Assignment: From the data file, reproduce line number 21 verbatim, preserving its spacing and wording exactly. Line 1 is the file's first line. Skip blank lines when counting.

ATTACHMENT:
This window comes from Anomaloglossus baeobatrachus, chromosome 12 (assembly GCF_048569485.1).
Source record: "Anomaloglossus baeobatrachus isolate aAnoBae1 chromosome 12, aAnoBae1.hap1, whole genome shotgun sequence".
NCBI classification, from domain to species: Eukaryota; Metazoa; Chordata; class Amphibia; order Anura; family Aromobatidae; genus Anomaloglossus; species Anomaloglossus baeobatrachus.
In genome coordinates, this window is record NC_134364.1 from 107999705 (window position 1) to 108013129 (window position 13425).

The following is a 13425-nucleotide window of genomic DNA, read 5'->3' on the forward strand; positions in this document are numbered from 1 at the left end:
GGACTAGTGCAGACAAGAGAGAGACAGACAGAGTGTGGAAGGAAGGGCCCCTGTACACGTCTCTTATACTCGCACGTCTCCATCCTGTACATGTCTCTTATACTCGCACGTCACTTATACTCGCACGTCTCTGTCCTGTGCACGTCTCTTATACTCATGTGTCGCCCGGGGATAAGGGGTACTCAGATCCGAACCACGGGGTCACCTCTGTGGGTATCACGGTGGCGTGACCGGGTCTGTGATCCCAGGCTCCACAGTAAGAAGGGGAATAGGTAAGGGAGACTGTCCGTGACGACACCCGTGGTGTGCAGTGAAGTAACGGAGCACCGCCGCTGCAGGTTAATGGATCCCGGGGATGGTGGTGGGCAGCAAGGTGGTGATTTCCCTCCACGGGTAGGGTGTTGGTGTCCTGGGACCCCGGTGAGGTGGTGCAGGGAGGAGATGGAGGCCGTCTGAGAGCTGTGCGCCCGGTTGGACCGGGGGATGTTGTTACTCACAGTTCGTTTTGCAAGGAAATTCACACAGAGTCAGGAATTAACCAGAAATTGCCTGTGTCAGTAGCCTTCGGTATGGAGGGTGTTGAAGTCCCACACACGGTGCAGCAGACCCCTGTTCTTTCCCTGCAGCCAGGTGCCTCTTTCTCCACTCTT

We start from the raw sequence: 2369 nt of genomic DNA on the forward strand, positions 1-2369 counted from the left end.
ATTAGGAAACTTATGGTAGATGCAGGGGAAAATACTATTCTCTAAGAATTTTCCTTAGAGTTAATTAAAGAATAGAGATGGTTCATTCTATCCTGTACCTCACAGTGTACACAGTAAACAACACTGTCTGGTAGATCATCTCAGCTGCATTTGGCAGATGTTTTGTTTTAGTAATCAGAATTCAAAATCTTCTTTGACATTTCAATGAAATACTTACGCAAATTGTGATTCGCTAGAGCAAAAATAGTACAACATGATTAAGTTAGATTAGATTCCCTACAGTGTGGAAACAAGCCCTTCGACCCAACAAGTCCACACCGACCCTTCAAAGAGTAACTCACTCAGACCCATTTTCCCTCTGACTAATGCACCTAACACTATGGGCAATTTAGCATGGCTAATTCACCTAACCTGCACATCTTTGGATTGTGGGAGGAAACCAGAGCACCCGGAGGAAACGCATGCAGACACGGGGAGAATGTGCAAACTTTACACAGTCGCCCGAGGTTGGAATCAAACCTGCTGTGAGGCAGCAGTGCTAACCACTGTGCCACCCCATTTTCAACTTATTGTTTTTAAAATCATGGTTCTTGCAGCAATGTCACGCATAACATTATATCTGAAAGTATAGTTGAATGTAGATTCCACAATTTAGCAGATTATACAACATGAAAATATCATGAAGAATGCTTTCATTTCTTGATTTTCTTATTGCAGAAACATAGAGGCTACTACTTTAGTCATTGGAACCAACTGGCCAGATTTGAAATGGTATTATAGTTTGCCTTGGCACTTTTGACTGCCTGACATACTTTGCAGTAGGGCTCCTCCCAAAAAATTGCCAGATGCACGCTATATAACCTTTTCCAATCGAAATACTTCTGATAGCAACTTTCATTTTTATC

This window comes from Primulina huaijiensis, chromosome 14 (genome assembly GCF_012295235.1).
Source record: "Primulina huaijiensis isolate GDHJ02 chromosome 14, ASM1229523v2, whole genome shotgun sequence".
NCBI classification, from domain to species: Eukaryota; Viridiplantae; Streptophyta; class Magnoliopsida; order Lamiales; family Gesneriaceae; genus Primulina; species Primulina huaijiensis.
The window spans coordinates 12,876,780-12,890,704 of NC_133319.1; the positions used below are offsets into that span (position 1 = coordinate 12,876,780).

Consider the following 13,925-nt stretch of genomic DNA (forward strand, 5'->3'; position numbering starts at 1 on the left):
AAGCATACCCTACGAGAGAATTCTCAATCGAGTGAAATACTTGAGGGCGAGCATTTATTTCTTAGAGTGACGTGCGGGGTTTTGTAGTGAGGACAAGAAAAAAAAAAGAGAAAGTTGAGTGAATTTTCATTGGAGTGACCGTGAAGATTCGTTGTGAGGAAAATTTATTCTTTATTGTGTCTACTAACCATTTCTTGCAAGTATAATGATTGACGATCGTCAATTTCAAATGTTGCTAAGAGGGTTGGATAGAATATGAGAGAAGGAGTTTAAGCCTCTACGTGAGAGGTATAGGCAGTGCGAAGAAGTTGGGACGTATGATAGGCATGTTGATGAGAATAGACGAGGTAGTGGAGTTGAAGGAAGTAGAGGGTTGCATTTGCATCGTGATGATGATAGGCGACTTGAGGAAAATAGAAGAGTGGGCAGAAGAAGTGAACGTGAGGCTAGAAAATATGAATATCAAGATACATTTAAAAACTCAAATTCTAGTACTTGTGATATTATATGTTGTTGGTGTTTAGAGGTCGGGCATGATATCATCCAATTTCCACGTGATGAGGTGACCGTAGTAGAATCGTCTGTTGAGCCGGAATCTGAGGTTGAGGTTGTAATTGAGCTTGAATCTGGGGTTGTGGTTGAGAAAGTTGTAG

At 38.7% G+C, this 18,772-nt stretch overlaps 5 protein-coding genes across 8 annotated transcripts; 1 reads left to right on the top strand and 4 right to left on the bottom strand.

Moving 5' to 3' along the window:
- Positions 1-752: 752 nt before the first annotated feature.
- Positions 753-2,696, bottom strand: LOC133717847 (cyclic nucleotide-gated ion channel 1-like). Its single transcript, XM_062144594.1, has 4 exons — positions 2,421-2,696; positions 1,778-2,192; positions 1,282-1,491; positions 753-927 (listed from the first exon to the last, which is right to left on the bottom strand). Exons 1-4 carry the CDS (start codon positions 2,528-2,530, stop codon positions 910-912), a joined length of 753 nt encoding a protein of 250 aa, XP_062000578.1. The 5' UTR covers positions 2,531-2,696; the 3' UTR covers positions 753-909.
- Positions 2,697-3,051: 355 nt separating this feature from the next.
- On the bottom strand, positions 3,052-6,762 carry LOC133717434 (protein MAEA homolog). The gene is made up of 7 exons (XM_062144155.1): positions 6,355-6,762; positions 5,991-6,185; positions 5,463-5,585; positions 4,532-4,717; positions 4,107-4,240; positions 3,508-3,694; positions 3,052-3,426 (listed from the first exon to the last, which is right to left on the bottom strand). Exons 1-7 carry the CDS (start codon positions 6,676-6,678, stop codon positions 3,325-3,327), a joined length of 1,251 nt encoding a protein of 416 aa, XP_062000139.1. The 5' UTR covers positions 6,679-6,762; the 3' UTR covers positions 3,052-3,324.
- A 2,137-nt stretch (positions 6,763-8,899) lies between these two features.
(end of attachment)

- A 2,137-nt stretch (positions 6,763-8,899) lies between these two features.